A lasting gift
When a Silver Spring dad was diagnosed with an aggressive form of leukemia, his teenage son was his best hope for survival
Paul Tewksbury was in solid shape. He’d often walk the mile and a half from the family’s Rosemary Hills home to the Paul S. Sarbanes Transit Center in Silver Spring, where he caught the Metro to his office in downtown D.C. At night, he’d return home from the station on foot, and he usually found time to squeeze in 30 minutes of cardio at the gym.
But in July 2017 he began feeling unusually tired. Twenty minutes on the treadmill or stair-climber wore him out. He lost about 15 pounds and started taking naps after work.
“One day I recall calling Julie and saying, ‘I just can’t walk home today,’ ” he says.
At night, he’d sweat so profusely that it woke him up. It was as if someone had sprayed a hose onto the bed. “You know how guys tend to do it: ignore and deny until you can’t do that anymore,” he says. “But I just had a sense that something was off.”
Two or three weeks after his symptoms emerged, Paul went to his primary care physician, who ordered a battery of tests. The CT scans of his head, chest and vital organs came back negative, but his platelet count was disturbingly low, so he was referred to a hematologist. On Aug. 14, that doctor ran blood tests and told Paul he needed a second round of lab work a few days later. His theory was that Paul was suffering from some sort of virus. Paul was scheduled to return to the hematologist on Aug. 17. As he was leaving his office early that Thursday to get to the appointment, his phone rang.
I’m sorry to tell you this, the doctor said, but it’s cancer.
“He emphasized that it’s curable,” Paul recalls, “but I was pretty freaked out and scared.”
Julie was also shocked when she learned of Paul’s condition, but she was determined to downplay it to her sons, the same strategy she’d taken several years earlier when she had surgery for thyroid cancer. (She’s fine now.)
“I just remember that I asked if he was going to be OK,” Stew says. “She said it was treatable.”
When Paul got home that night, the family huddled in the hallway near the front door. “He was really pale,” Stew says. “He walked in and it was like a big group hug.”
Later that night, instead of packing for a beach vacation the family was supposed to leave for the next day, Paul checked into Johns Hopkins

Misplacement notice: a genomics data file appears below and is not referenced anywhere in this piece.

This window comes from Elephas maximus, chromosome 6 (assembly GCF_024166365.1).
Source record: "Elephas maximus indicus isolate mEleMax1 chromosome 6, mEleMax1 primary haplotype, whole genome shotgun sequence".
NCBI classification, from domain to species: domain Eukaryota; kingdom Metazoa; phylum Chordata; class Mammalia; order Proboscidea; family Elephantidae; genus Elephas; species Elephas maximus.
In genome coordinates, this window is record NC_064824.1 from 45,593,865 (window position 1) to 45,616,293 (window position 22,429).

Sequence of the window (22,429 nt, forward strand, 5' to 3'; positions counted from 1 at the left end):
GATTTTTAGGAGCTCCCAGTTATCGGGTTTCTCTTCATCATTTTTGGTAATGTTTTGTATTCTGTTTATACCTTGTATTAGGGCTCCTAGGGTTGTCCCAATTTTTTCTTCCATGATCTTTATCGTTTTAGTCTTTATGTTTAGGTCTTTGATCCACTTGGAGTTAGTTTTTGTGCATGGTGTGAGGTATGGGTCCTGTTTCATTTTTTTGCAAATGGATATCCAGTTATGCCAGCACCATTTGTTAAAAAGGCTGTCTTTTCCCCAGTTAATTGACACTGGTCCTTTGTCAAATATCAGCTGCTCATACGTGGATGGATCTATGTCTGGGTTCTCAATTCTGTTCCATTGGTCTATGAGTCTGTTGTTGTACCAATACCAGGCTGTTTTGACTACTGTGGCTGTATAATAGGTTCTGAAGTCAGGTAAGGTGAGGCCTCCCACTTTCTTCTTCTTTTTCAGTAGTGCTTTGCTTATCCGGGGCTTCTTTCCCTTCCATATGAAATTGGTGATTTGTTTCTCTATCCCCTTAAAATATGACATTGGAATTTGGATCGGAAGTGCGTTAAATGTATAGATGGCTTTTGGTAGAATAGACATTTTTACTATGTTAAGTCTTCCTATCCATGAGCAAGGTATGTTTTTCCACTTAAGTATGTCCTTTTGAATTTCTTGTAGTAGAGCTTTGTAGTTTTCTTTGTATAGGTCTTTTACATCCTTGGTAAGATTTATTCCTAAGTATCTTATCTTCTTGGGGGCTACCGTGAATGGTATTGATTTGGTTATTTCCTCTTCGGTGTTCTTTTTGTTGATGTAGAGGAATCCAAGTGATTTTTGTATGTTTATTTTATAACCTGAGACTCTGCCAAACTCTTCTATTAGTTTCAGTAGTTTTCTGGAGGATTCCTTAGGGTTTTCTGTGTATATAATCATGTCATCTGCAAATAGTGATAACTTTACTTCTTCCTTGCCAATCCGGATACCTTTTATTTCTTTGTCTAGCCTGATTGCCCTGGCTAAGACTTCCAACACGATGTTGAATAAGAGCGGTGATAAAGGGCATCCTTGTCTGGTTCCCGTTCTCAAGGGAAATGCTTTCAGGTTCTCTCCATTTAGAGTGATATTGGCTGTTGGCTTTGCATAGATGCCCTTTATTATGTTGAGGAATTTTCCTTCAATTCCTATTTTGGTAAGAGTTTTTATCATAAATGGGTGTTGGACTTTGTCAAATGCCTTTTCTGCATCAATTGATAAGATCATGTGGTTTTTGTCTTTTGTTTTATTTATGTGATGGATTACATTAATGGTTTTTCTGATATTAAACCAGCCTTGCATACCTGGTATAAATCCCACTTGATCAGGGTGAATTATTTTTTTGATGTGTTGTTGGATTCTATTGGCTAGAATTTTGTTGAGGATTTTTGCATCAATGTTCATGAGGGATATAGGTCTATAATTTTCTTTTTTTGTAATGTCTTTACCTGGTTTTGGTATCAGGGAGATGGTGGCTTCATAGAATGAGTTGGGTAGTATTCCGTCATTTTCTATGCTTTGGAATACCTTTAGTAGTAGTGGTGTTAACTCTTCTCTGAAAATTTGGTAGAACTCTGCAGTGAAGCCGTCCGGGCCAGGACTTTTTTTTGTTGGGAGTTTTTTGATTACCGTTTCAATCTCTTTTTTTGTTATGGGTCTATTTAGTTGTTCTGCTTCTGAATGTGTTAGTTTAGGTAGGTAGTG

Hospital in Baltimore to begin a 30-day inpatient program of induction chemotherapy to treat acute myelogenous leukemia (AML), an aggressive cancer of the white blood cells.
“[AML] has several consequences,” says one of Paul’s physicians, Dr. Jonathan Webster, an assistant professor of oncology at the Sidney Kimmel Comprehensive Cancer Center at Johns Hopkins. “When the white blood cells don’t function properly, you get infections. Because the white blood cells are growing out of control, it actually squeezes out production of other things that the bone marrow does, so as a result you don’t make red blood cells and you don’t make platelets. When you don’t make red blood cells, you become anemic to the point that you need blood transfusions. If you become too anemic, you can die.”
Without treatment, AML can prove fatal in a matter of days or months. The five-year survival rate is about 40%, according to Webster. However, once someone reaches five years without leukemia, they very rarely relapse, he says.
Following a painful bone marrow biopsy that Paul describes as “torture beyond your wildest imagination, but mercifully short,” doctors implanted a port in one of his veins and delivered chemotherapy drugs (primarily cytarabine and idarubicin) intravenously. He also was given a host of antibiotics, anti-fungals, anti-virals and anti-nauseas. “You had to go to the bathroom a lot, you didn’t want to eat a lot, you didn’t want to get up a lot,” he says. “You started seeing strange rashes form on your body. You kind of get your butt kicked.”